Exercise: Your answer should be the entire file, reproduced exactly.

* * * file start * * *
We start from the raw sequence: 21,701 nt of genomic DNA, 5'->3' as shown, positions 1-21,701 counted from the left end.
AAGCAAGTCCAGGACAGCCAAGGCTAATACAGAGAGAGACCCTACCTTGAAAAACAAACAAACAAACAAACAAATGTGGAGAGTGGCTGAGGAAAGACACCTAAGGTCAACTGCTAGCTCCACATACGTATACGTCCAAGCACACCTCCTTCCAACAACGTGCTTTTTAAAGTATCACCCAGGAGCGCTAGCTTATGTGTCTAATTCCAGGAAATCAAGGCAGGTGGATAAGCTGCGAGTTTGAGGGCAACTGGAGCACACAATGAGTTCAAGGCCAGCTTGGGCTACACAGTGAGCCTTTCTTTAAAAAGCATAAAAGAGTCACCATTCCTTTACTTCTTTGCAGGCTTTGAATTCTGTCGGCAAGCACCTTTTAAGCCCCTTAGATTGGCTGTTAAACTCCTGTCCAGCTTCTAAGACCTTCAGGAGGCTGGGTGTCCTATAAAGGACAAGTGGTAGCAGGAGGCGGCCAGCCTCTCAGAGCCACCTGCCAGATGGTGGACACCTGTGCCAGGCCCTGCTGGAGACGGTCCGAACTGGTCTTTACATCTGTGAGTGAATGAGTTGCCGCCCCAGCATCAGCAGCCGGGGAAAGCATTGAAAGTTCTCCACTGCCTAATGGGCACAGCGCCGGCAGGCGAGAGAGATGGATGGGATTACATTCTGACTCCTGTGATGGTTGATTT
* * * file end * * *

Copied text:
We start from the raw sequence: 21,701 nt of genomic DNA, 5'->3' as shown, positions 1-21,701 counted from the left end.
AAGCAAGTCCAGGACAGCCAAGGCTAATACAGAGAGAGACCCTACCTTGAAAAACAAACAAACAAACAAACAAATGTGGAGAGTGGCTGAGGAAAGACACCTAAGGTCAACTGCTAGCTCCACATACGTATACGTCCAAGCACACCTCCTTCCAACAACGTGCTTTTTAAAGTATCACCCAGGAGCGCTAGCTTATGTGTCTAATTCCAGGAAATCAAGGCAGGTGGATAAGCTGCGAGTTTGAGGGCAACTGGAGCACACAATGAGTTCAAGGCCAGCTTGGGCTACACAGTGAGCCTTTCTTTAAAAAGCATAAAAGAGTCACCATTCCTTTACTTCTTTGCAGGCTTTGAATTCTGTCGGCAAGCACCTTTTAAGCCCCTTAGATTGGCTGTTAAACTCCTGTCCAGCTTCTAAGACCTTCAGGAGGCTGGGTGTCCTATAAAGGACAAGTGGTAGCAGGAGGCGGCCAGCCTCTCAGAGCCACCTGCCAGATGGTGGACACCTGTGCCAGGCCCTGCTGGAGACGGTCCGAACTGGTCTTTACATCTGTGAGTGAATGAGTTGCCGCCCCAGCATCAGCAGCCGGGGAAAGCATTGAAAGTTCTCCACTGCCTAATGGGCACAGCGCCGGCAGGCGAGAGAGATGGATGGGATTACATTCTGACTCCTGTGATGGTTGATTT